People and Birds in the Southern Levant: Ecological, Economic, and Symbolic Relationships during the Early Neolithic
In this interdisciplinary project, specialists in archeology, zoo-archeology and zoology from U.K. (University of Reading & Natural History Museum at Tring), USA, Germany (University of Kiel) and Jordan (Jordan BirdWatch, American University of Madaba) are exploring the relationship between birds and people within the earliest sedentary communities of the southern Levant, those of the Pre-Pottery Neolithic.
A further component is about current and traditional relationships between birds and people.
It also includes a study of the ecological and socio-economic settings and consequences of falcon trapping in Jordan that increased after the 1950s with a rising demand for falcons in the Gulf region. The project will have impact by supporting on-going projects regarding bird conservation within the region and bird-watching as a key tourist industry, especially within economically impoverished areas of Jordan.
The project started in 2017 and is expected to end in 2019 For more information visit the web site: “People and Birds in the Southern Levant” .
This guide was published in 2017 by JBW with support by the German International Cooperation Agency (GIZ) / Ecosystem Services project.
It is intended for visitors from Jordan and abroad who take pleasure in watching birds and other wildlife.
It describes a selection of 15 of the most productive and easily accessible sites, representing different bird habitats in the extended Madaba region.
The guide provides visitors the opportunity to select the most suitable combination of sites that can be visited in periods ranging from one to three days. This guide can be ordered as a soft- or hard copy from JBW
As part of the monitoring program, JBW carried out the first national survey of two rare species with a restricted distribution, the Nubian Nightjar and Arabian Warbler, in the southern Rift Valley / Wadi Araba during March – June 2018.
Both species were found to be confined to a few areas with suitable habitat of Tamarix and Acacia respectively. We noted a considerable decline in Arabian Warblers due to disturbance, overgrazing by camels and the loss of suitable Acacia habitats to intensive, unsustainable agricultural developments (link to the list of rare birds). Further national surveys have begun and are being continued on other rare birds, and species that have a restricted and poorly known breeding distribution in Jordan.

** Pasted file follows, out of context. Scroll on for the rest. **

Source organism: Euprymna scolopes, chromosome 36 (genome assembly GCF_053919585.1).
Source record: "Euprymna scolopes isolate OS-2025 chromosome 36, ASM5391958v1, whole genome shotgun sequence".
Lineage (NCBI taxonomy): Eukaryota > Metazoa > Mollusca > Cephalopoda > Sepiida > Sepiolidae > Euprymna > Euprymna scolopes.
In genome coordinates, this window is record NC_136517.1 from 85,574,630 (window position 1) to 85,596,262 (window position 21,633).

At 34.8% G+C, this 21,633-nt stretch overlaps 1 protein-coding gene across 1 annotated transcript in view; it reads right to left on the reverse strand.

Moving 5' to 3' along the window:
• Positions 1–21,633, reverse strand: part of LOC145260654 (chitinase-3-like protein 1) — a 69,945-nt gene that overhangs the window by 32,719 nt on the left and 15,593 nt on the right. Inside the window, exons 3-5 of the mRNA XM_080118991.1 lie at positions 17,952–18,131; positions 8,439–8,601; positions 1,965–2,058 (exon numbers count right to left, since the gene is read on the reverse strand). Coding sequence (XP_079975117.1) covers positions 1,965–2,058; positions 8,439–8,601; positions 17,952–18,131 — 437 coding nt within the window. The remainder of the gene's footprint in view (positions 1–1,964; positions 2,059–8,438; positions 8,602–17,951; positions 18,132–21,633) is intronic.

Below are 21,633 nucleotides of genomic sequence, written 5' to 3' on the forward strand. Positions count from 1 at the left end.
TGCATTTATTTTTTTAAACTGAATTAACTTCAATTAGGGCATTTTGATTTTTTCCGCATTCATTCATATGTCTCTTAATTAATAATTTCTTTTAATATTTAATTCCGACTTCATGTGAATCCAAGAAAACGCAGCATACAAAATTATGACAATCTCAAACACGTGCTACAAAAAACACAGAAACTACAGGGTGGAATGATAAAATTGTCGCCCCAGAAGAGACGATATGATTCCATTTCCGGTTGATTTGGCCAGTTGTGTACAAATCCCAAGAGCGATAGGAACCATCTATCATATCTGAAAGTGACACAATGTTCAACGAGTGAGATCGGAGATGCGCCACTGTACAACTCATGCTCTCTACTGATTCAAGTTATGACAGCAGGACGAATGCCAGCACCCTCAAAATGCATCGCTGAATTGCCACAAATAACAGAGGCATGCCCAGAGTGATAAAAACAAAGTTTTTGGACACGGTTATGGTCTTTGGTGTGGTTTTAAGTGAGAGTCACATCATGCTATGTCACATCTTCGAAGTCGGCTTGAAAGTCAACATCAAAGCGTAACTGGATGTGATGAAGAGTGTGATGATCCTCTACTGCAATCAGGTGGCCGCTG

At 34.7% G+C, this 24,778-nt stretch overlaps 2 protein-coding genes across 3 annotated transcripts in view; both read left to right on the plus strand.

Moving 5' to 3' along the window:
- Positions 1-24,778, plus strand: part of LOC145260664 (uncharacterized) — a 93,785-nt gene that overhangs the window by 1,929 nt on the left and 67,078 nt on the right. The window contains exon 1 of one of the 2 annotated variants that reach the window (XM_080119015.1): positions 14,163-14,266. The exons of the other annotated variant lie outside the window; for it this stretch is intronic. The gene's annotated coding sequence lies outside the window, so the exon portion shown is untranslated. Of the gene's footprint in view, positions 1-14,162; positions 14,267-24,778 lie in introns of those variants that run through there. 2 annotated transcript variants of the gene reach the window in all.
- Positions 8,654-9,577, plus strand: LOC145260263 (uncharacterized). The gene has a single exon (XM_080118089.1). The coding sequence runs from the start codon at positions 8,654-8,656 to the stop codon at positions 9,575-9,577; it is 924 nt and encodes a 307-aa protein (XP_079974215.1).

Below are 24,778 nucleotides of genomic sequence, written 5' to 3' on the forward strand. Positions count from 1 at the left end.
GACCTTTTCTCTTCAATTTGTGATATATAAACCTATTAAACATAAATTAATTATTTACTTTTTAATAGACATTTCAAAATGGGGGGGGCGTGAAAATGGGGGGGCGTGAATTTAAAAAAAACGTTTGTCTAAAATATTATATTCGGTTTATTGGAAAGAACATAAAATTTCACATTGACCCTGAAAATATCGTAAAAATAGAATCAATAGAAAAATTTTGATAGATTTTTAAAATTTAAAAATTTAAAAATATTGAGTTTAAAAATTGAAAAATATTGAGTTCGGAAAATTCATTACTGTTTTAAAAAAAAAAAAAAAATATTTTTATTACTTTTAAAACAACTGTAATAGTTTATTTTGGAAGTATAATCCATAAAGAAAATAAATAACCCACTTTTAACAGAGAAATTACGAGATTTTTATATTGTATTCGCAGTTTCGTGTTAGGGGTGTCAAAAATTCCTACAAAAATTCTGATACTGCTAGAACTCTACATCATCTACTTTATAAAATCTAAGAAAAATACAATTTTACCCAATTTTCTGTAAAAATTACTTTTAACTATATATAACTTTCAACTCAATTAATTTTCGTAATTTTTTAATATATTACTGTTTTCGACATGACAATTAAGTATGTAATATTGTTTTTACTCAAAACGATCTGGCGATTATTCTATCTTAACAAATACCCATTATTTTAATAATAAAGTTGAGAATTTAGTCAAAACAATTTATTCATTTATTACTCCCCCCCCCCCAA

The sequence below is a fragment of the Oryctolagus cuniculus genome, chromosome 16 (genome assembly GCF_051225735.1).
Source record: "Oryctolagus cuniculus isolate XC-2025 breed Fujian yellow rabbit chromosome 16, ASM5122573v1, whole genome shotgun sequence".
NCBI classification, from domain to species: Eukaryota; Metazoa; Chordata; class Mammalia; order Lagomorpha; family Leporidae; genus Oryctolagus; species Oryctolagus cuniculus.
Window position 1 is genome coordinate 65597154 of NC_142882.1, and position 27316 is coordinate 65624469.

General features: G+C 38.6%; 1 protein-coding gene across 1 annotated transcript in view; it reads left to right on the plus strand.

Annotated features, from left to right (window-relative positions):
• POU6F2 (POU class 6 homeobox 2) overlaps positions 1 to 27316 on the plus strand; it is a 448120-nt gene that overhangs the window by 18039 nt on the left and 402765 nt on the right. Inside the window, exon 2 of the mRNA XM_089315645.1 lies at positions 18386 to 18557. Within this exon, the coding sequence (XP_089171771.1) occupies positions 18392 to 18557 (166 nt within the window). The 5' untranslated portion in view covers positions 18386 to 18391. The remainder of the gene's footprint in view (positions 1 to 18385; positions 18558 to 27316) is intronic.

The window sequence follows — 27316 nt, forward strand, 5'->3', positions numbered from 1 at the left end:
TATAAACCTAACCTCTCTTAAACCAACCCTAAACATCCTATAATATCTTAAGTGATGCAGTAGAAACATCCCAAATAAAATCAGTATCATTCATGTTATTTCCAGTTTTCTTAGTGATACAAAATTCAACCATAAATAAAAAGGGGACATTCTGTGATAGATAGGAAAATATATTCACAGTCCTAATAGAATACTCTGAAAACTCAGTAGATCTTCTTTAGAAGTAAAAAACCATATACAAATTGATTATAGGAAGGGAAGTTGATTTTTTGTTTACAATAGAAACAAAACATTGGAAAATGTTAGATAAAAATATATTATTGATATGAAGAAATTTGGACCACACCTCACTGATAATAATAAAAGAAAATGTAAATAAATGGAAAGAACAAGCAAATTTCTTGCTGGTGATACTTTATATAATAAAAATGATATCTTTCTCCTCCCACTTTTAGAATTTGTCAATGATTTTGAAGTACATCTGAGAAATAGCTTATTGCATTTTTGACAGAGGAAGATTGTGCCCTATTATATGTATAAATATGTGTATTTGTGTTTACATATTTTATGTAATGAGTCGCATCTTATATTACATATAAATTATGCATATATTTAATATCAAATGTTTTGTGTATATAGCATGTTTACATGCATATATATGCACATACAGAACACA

The Improvement of Green Infrastructure in Jordan through Labor – Intensive Measures project, carried out by the German International Cooperation Agency (GIZ), aims at improving spaces that generally have unique natural, cultural, or historical values, and focuses on sensitive spaces as target areas that are in need of improvement, restoration, or rehabilitation.
Within this context the restoration of Wadi Gharaba, which was designated as a Special Conservation Area (SCA) by the Ministry of Environment (MoEnv), is supported according to the management plan prepared by Jordan BirdWatch.
The project, implemented by JBW in partnership with GIZ and the Danish Refugee Commission, will lead to restoration of the wetland habitat comprising of a perennial stream, locally with marsh-like vegetation and Tamarix thickets that used to support significant populations of Dead Sea Sparrow, Blue-cheeked Bee-eaters, Clamorous Reed Warblers and other breeding birds restricted to the Jordan Valley.
The activities will include range land and ecological surveys, control of alien, invasive Prosopis juliflora, improving habitats by establishing small canals to distribute surface water, solid waste management and designing the walking trail for visitors.
The project also includes a capacity building component for local people. The project started in December 2018 and is expected to end in December 2019.
Integrated Management of the Wadi Gharaba Special Conservation Area
Most of the Jordan Valley has been converted to agricultural land where natural water flow has dramatically diminished in recent decades due to high demands for water and building dams in the upper reaches of the River Jordan tributaries.
The few remnant marsh-like habitats, important for Pied Kingfisher, Blue-cheeked Bee-eater, Clamorous Reed Warbler and Dead Sea Sparrow, are currently threatened by overgrazing and invasion of alien mesquite.
JBW initiated a project, which is supported by the SGP (Global Environmental Facility, Small Grants Programme), and tackles root causes with a participatory approach that ensures the integration of local communities and stakeholders at all levels of decision-making; this is in accordance with the goals of the ICCA consortium (“Territories for life”, https://www.iccaconsortium.org ), the Convention of Biological Diversity and Sustainable Development Goals.
Activities will start in October 2019 and continue in 2020, and include capacity building, publications and events for raising awareness, finding solutions to overgrazing and invasive species, and promoting Wadi Gharaba (A special conservation area) as a national destination for nature-based tourism and birdwatchers, with special focus on research, education and awareness.